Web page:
Gerard Hergenroeder - IBM - New York | 30 May, 2017, 15:00

What revolution? This Fintech thing has been all hype and a very few people made a lot of money from nothing which means there have a lot of losers. My definition of a Fintech is two former fired bankers in a garage who are trying to become millionaires with software that has no real value. Now on a more serious note. Some of the Fintech ideas are good. The challenge is trying to separate the good, the bad and ugly! Remember Fintechs have around for over 50 years. This latest spike in Fintech activity is the result of de-investment by bankers in next gen programs that got derailed by the 2007 mortgage crisis. As bank earnings continue to improve and regulators continue to improve their oversight value, Fintechs will take a back seat. I see a trend where the banks will recapture consume control of the next best thing.

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Hugh Whitehill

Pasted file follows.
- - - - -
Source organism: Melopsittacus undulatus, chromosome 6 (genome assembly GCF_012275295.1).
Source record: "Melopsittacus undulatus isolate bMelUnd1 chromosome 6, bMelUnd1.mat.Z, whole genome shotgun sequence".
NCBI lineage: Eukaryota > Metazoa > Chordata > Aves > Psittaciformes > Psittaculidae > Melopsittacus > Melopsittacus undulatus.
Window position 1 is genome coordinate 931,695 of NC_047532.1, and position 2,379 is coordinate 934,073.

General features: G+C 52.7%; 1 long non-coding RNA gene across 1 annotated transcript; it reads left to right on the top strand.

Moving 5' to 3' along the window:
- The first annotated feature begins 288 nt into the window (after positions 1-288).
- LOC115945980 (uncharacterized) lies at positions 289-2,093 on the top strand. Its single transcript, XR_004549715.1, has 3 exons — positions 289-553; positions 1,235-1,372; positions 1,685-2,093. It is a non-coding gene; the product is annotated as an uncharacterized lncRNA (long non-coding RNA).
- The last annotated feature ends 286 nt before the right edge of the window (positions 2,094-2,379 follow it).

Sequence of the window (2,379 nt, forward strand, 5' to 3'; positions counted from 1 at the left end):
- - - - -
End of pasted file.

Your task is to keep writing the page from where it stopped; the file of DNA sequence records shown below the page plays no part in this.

Hugh Whitehill - Link. Client Onboarding KYC - Hong Kong | 31 May, 2017, 06:08

I don't think we should be looking at Fintech companies as trying to be new banks, although there are a few that have this goal. 

The real success is for Fintech to accelerate and innovate in areas the banks are slow to move on. It's becoming more apparent that banks are technology companies (See: Goldman Sachs Is a Technology Firm) and have tons of legacy systems in place. 

As we move into this interconnected, Everything-as-a-Service and API based way of applying new technology, these Fintech companies will gradually make their way in and start to remove barriers to entry. I don't think they'll flip banks upside down anytime soon though.